Deal Breaker

What appears to be only a qualified support by Mr. Adame for a woman's right to choose abortion is an absolute deal-breaker.

As Anglico pointed out in another thread, party does matter. It matters a great deal. And I recognize that, which is why I am still a member of a party. The only reason I am still a member of the Democratic Party, however, is that party's ostensible support for a woman's right to choose. Without that key component of the platform, I do not have sufficient reason to support Democratic candidates over others who might otherwise come closer to my ideas in other areas of social concern.

To me, the issue of abortion is one that defines so clearly where this society stands with respect to half its population -- or rather where half the population stands in this society -- that this issue is crucial.

I'm discouraged by the number of people who brush it aside as a "wedge" issue, as though it did not have significant implications for how women are viewed.

The cliche that if men could get pregnant, abortion would be an iron-clad guarantee fully funded in every nook and cranny of the union is a painful truth. But sheesh, women have only had the vote since 1920 -- and the fact that we've still got people earnestly suggesting that women should be "educated" prior to being permitted an abortion says just how far we have to go.

Anyway, I like Mr. Adame very much and hope that his treatment by the Blackwater thugs gets a full airing, but I can't support the political aspirations of someone who still thinks women cannot be trusted with this decision.


This is worrying. I don't consider it a litmus test.

But, I prefer my candidates be on the right side of this issue.

One of the pitfalls of childhood is that one doesn't have to understand something to feel it. - Carlos Ruiz Zafon

Jesus Swept ticked me off. Too short. I loved the characters and then POOF it was over.

Find his comments (on another thread)

And take a look. His actual positions seem more like:

1. Abortion is a woman's choice, not the government's.
2. The parents of women under a certain age should have a say in the matter, with exceptions for situations where the parents are part of the problem or are dangerous in some other way.

That's my take.

About that 'exceptions' part

A "certain age?" "Situations where the parents are part of the problem?" These are meaningless, undefined, and probably not definable in any way that is practicable in the real world.

What these "exceptions" tell me is that Mr. Adame is not thinking in realistic terms at all.

All that is necessary for the triumph of evil is that good men do nothing
-Edmund Burke


We define "a certain age" all the time. Crimes, driving, alcohol, cigarettes.

"Keep the Faith"

"Keep the Faith"


I love it when people begin posts with "um."
It demonstrates condescension from a person whose best idea for a response is one that suggests the answer is obvious -- yet doesn't provide this supposedly obvious answer.

I'd love to see who makes the decision, and how, and on what rationale, for what the "certain age" that is contemplated for this particular kind of legislation might be. It would be an especially interesting discussion given the other qualifier, "situations where parents are part of the problem." Big ole box o' worms.

In any event, the point is that when a candidate uses such vague terminology, he removes himself from the tough call that usually winds up bogging the issue down in debate, and relegates it to a subcommittee that is never heard from again. But in a campaign, who cares, right? It's a dodge.

All that is necessary for the triumph of evil is that good men do nothing
-Edmund Burke


Age 18? That's unrealistic, and will lead young women to take dangerous maneuvers to avoid the legal necessities.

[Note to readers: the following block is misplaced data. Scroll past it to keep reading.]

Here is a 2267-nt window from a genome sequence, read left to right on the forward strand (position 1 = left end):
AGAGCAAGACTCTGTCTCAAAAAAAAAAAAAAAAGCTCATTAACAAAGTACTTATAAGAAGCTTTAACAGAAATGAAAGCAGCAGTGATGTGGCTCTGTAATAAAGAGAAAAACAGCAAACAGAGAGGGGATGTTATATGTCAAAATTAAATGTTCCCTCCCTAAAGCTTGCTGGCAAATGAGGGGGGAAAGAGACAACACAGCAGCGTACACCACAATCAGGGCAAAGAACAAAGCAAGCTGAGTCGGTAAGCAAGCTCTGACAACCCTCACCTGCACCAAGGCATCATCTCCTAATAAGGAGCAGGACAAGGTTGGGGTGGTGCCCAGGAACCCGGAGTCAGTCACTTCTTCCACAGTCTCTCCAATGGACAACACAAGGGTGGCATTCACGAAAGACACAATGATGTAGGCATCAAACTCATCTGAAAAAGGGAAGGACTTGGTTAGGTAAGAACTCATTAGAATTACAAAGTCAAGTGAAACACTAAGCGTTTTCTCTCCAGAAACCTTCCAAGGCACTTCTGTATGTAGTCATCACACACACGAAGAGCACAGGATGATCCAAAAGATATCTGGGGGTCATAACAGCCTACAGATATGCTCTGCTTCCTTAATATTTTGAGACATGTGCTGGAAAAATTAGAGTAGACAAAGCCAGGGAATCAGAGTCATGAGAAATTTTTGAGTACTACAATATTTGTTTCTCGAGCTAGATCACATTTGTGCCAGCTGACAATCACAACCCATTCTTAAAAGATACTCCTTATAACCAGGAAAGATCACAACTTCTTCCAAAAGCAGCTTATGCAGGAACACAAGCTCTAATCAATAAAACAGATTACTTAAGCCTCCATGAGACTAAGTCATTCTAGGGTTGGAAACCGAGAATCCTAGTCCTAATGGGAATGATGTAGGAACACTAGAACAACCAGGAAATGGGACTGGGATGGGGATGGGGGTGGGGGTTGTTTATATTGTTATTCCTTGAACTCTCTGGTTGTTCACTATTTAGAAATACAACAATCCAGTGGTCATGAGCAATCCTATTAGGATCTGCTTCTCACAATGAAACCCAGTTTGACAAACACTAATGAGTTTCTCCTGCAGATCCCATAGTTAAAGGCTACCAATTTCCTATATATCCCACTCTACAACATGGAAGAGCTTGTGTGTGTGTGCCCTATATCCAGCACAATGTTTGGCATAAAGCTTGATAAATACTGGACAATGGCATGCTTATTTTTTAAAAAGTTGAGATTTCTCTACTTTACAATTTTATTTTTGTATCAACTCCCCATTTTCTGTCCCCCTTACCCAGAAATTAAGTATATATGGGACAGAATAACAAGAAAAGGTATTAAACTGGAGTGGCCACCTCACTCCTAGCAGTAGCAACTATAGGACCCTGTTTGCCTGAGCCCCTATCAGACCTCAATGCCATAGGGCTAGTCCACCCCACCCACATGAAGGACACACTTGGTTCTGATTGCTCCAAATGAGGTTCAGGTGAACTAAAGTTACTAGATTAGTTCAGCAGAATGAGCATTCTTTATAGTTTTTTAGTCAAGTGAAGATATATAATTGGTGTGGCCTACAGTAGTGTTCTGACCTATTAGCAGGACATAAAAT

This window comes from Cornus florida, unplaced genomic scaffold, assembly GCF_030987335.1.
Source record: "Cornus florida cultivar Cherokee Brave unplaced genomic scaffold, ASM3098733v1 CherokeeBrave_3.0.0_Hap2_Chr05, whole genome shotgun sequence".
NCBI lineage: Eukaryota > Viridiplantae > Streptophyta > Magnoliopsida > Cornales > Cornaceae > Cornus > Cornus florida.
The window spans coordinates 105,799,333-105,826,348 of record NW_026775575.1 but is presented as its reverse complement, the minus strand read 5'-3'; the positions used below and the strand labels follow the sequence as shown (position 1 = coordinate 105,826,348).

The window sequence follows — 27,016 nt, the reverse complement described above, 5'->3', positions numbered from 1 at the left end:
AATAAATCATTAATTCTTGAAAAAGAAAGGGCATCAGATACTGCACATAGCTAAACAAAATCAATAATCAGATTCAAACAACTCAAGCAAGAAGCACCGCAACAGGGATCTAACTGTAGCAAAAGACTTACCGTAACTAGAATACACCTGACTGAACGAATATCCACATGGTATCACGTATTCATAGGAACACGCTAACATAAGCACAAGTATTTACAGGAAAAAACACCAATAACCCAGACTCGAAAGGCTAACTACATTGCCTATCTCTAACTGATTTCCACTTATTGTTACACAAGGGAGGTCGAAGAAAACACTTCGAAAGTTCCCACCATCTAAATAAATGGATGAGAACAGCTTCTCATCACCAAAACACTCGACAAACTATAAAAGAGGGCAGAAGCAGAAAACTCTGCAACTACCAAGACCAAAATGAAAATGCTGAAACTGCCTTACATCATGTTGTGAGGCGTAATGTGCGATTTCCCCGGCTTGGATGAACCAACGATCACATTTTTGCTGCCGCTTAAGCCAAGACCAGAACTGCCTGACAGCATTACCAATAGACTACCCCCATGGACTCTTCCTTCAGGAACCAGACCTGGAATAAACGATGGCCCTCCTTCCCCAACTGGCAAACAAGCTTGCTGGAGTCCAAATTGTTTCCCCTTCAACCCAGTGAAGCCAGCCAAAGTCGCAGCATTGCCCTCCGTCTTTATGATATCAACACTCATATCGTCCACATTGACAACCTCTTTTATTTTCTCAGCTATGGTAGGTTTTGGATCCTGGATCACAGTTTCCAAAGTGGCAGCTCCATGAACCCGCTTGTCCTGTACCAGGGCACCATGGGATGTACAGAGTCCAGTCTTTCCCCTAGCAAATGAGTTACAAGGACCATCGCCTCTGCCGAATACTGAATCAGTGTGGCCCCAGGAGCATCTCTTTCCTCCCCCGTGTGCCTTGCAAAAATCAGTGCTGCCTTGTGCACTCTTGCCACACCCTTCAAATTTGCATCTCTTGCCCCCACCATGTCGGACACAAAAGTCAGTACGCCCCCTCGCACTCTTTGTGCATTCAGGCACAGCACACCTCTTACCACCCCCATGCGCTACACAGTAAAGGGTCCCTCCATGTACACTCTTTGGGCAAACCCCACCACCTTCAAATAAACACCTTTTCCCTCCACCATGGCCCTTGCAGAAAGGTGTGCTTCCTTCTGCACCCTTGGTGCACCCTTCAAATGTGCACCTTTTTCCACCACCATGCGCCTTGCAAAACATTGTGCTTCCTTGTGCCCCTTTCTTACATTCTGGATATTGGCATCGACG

All that is necessary for the triumph of evil is that good men do nothing
-Edmund Burke

I see it both ways

On one hand I agree with you, and I want as many specifics as humanly possible. Because why should I vote for someone without those specifics?

On the other hand, government is ultimately about compromise. There are never 2 people who can agree on every issue, and if there was then their districts would disagree on some issues. In that vein, the ideology from which all their decisions are based is much more important than anything else.

Big ole box o' worms.

Find me a meaningful bill or issue that isnt.

"Keep the Faith"

"Keep the Faith"

Box of worms

I think you're right that most bills or issues that really matter are difficult and will open a box of worms. But recall the point that gave rise to my using the expression, which was not that difficult issues shouldn't be tackled, but rather that the answer to the question we're dealing with in this thread is not obvious.

I also agree that government is all about compromise. For me the reasonable compromise is to keep government out of it and instead support educational efforts to combat this social concern.

I realize that in North Carolina, the more likely compromise would be closer to what Marshall has suggested (age 18), but to the extent possible I would fight that proposal and, again, aim much higher for support of women's reproductive rights.

All that is necessary for the triumph of evil is that good men do nothing
-Edmund Burke

Read his words, not mine

This is my interpretation, he wrote a much longer explanation.

Damn you're hard to get along with sometimes.

Getting along

Anglico, I'm sorry you see disagreement as "not getting along." I never saw this blog as a club for people who agreed on everything.

All that is necessary for the triumph of evil is that good men do nothing
-Edmund Burke

Yup it's a club.

You need a password and a secret name. Oh wait! You've got those! I guess you're in.

The agreement with everything clause only applies to Sam Spencer.

Be the change you wish to see in the world. --Gandhi


I was on the verge of asking about Max.

All that is necessary for the triumph of evil is that good men do nothing
-Edmund Burke


Max might be our mascot. Or our King. I'm not sure.

Be the change you wish to see in the world. --Gandhi


Of counsel

It's a deal breaker for me, too Brunette

But I don't find Marshall's position to be contrary to my beliefs. He still supports a woman's right to choose. In fact, he stated yesterday